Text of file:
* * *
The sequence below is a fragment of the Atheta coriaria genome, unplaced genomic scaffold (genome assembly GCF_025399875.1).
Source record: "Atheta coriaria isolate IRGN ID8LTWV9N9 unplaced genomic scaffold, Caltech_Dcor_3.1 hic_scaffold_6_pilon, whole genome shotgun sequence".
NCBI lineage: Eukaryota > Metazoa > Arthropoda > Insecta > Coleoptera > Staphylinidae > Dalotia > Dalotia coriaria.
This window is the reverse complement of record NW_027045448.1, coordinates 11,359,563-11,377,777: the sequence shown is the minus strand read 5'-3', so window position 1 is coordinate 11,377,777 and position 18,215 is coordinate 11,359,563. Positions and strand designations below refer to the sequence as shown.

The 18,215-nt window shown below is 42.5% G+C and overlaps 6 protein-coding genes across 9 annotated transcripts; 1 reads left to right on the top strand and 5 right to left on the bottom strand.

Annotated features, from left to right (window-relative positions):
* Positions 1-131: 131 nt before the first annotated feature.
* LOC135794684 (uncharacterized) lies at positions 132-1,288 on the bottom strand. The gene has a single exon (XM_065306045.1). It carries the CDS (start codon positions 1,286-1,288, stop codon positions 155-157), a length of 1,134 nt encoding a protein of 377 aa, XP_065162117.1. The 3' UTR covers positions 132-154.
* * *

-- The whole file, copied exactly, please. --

The sequence below is a fragment of the Atheta coriaria genome, unplaced genomic scaffold (genome assembly GCF_025399875.1).
Source record: "Atheta coriaria isolate IRGN ID8LTWV9N9 unplaced genomic scaffold, Caltech_Dcor_3.1 hic_scaffold_6_pilon, whole genome shotgun sequence".
NCBI lineage: Eukaryota > Metazoa > Arthropoda > Insecta > Coleoptera > Staphylinidae > Dalotia > Dalotia coriaria.
This window is the reverse complement of record NW_027045448.1, coordinates 11,359,563-11,377,777: the sequence shown is the minus strand read 5'-3', so window position 1 is coordinate 11,377,777 and position 18,215 is coordinate 11,359,563. Positions and strand designations below refer to the sequence as shown.

The 18,215-nt window shown below is 42.5% G+C and overlaps 6 protein-coding genes across 9 annotated transcripts; 1 reads left to right on the top strand and 5 right to left on the bottom strand.

Annotated features, from left to right (window-relative positions):
* Positions 1-131: 131 nt before the first annotated feature.
* LOC135794684 (uncharacterized) lies at positions 132-1,288 on the bottom strand. The gene has a single exon (XM_065306045.1). It carries the CDS (start codon positions 1,286-1,288, stop codon positions 155-157), a length of 1,134 nt encoding a protein of 377 aa, XP_065162117.1. The 3' UTR covers positions 132-154.